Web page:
MINNEAPOLIS (WCCO) — The Minneapolis City Council is one step closer to getting a measure on the November ballot that would do away with the Minneapolis Police Department. The ballot measure would replace police with a Public Safety Department.
The measure is so complex and so much is at stake that, for the first time, the council committee also approved a lengthy explanatory note that will also be on the ballot.READ MORE: NYC George Floyd Statue Vandalized, Cleaned Prior To Long-Planned Move To Union Square
The full page of language, including the explanatory note, is one of three charter amendments that could be on the Minneapolis ballot, meaning it could take Minneapolis voters awhile to cast their ballots this November.
This language would replace the Minneapolis Police Department with a “department of public safety that employs a comprehensive public health approach and would include police if necessary.”
WEB EXTRA: Click here to read the full explanatory note.
Councilmember Linea Palmisano says the explanatory note is needed.
“We are specifically removing things from the city charter that will be no more, and the public needs to know that,” she said.READ MORE: Derek Chauvin Trial Cost Hennepin County $3.7M
The ballot measure, along with the explanatory note, moves on to Friday’s full council meeting, where it is expected to pass. Mayor Jacob Frey then has five days to either sign or veto it. He has said in the past that he is against replacing the city’s police department.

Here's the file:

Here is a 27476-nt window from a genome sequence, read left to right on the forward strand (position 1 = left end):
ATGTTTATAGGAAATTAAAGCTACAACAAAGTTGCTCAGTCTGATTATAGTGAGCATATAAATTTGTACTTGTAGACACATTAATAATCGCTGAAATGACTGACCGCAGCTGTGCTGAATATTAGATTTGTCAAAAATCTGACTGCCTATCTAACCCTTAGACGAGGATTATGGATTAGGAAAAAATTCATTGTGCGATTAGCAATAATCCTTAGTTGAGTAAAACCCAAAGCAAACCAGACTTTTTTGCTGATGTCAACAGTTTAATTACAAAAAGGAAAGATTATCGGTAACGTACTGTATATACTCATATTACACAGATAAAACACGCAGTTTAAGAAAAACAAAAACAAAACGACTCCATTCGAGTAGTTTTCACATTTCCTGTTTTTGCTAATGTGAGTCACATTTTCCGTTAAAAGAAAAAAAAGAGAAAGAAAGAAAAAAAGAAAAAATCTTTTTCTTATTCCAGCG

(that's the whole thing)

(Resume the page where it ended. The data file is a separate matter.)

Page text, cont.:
“It would have the city council control the police department. It would have the chief of police or the head of public safety report to 14 different people — thirteen council members and the mayor — and it substantially reduces accountability,” Frey said.
Frey added he would not veto the measure because the language is accurate and voters should decide. It’s widely believed the city council has the nine votes needed to override any veto.
Supporters of the movement to defund the police praised the amendment, saying it meets the standard in the petition that got the measure on the ballot.
“Twenty-thousand people signed a petition saying they want to create change,” council member Steve Fletcher said.
Three other ballot referendums — two having to with rent control and stabilization, and another that would increase the power of the Minneapolis mayor’s office — were sent back to the city attorney for more review. Both of those will likely go before this city council committee early next month.MORE NEWS: George Floyd Mural Struck By Lightning In Toledo, Ohio
Friday’s full council meeting is at 9:30 a.m. and it will be a virtual meeting.